The Federal Energy Regulatory Commission said Nov. 17 that it is inviting comments on whether, and, if so, how, to revise its policy for establishing the length of original and new licenses it issues for hydroelectric projects located at nonfederal dams.
The commission’s current policy is to set: a 30-year term where there is little or no authorized redevelopment, new construction or environmental mitigation and enhancement; a 40-year term for a license involving a moderate amount of these activities; and a 50-year term where there is an extensive amount of such activity.
A Nov. 17 Notice of Inquiry (NOI) outlines five potential options for establishing license terms:
- Retain the existing license term policy;
- Add to the existing license term policy the consideration of measures implemented under the prior license;
- Replace the existing license term with a 50-year default license term;
- Add a more quantitative cost-based analysis to the existing license term policy; and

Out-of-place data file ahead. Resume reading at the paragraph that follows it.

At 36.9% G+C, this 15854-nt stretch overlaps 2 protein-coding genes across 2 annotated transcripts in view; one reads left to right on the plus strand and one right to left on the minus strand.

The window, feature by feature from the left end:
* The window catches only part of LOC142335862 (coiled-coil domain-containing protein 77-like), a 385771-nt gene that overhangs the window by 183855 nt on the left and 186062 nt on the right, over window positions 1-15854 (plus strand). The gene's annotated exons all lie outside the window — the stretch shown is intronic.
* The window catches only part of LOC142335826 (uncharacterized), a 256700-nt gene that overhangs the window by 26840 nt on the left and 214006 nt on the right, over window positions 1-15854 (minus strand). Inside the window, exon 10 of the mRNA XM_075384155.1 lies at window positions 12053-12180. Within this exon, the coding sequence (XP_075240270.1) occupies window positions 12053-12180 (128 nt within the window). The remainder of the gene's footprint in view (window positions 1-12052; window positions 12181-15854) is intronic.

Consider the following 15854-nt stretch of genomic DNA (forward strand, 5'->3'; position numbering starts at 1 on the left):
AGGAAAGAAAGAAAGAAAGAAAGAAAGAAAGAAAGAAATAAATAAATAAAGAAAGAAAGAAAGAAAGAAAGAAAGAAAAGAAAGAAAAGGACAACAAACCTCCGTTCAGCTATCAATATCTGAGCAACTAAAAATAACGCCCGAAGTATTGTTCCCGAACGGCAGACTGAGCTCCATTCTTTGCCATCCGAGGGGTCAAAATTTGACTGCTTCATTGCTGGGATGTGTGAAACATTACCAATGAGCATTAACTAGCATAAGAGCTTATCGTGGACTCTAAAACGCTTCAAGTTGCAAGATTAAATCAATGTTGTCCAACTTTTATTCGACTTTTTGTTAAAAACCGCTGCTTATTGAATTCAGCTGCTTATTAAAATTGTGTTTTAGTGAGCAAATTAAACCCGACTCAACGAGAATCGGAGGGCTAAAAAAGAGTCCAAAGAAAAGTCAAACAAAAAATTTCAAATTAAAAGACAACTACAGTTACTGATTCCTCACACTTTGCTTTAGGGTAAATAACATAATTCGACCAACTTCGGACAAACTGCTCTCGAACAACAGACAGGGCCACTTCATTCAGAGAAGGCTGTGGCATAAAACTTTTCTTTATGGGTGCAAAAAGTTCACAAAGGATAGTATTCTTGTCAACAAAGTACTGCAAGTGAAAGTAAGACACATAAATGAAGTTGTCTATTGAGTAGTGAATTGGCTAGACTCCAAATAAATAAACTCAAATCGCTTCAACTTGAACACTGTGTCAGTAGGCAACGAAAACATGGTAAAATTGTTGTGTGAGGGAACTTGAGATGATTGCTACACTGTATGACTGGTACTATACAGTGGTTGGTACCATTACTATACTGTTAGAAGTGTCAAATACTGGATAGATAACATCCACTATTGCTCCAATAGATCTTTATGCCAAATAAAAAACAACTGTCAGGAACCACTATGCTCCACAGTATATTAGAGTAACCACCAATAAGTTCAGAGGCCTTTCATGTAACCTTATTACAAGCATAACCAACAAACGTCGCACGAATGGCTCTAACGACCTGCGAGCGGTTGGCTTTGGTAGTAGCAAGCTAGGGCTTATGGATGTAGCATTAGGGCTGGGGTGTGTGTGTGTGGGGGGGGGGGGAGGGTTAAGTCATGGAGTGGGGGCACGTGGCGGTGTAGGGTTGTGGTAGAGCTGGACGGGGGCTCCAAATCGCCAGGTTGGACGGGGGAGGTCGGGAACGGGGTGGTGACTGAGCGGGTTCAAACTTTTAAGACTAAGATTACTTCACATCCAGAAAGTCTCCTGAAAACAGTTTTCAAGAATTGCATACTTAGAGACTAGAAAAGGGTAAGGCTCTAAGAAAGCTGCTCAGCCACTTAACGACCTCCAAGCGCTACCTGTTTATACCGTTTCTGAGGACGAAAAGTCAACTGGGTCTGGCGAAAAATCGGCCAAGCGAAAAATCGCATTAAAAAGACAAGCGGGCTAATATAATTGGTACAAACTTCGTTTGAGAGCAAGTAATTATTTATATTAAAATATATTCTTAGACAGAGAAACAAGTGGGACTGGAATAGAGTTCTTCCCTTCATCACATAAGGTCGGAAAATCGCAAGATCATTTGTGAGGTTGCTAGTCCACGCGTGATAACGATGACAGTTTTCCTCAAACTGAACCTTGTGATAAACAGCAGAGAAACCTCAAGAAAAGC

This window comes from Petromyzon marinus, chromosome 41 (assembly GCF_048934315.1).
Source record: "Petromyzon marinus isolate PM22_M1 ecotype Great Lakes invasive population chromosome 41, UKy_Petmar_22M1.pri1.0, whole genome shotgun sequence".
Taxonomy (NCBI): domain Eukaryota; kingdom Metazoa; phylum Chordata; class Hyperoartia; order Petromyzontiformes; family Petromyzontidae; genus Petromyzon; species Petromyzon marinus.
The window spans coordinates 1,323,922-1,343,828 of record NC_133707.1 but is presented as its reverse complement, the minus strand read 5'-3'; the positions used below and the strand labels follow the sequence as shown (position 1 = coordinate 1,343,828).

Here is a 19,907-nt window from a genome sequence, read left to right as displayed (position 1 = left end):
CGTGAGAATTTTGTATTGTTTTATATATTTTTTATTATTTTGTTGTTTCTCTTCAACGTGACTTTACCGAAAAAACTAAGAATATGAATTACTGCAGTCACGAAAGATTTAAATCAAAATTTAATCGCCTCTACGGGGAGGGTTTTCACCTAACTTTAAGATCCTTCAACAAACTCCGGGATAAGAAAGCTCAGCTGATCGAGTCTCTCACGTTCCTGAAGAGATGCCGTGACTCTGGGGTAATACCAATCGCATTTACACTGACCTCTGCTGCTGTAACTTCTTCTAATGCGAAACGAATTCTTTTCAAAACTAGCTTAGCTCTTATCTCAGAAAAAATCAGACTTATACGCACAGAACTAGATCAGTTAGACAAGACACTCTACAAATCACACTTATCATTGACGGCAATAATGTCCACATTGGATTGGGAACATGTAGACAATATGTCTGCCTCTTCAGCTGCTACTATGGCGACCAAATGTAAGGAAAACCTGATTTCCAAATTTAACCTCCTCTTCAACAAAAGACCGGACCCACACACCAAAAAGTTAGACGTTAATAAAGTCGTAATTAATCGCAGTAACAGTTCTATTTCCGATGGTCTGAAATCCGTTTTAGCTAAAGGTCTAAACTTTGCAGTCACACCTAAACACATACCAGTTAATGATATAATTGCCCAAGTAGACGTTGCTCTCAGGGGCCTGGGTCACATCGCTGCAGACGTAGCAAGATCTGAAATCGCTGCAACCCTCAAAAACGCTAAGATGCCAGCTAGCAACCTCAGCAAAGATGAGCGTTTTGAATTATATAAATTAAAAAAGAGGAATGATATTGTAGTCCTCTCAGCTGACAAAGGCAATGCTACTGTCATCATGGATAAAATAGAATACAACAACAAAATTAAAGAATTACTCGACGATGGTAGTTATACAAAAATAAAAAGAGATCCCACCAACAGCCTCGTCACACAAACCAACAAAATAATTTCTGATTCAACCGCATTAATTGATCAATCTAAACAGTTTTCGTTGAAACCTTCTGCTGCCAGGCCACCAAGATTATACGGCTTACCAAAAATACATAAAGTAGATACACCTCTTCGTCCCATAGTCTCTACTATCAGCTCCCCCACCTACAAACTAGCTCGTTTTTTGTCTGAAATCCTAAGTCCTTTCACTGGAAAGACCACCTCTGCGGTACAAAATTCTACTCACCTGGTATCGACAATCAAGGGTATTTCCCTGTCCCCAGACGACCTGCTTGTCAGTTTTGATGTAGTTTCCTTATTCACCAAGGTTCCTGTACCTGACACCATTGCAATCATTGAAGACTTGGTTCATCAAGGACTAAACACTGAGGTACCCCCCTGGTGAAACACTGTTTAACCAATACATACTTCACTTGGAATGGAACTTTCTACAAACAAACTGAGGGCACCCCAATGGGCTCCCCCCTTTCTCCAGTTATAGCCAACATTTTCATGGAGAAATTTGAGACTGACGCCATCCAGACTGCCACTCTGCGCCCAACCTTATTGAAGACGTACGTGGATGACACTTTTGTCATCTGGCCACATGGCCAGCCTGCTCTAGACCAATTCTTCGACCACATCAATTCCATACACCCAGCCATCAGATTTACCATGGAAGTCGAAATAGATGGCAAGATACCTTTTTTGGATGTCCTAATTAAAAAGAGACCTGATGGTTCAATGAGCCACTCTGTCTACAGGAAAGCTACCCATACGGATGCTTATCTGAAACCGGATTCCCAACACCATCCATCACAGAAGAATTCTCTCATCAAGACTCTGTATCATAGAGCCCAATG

- Alter current policy to accept the longer license term agreed upon in an applicable settlement agreement.
FERC issued another hydro-related NOI on Nov. 17 that seeks comment on its methodology for calculating annual charges for the use of government lands for hydropower projects in Alaska. The Federal Power Act requires hydropower licensees that use federal lands to compensate the United States through payment of an annual fee established by the commission.
Since 2013, FERC has used a fee schedule to calculate annual charges for the use of federal lands. The fee schedule, which the commission publishes annually, identifies per-acre rental fees by county or geographic area. This NOI follows a petition for rulemaking filed by hydropower licensees in Alaska, which requests that the commission use a statewide average per-acre land value to calculate annual charges for the use of government lands in Alaska.
Comments on both NOIs are due 60 days after their publication in the Federal Register.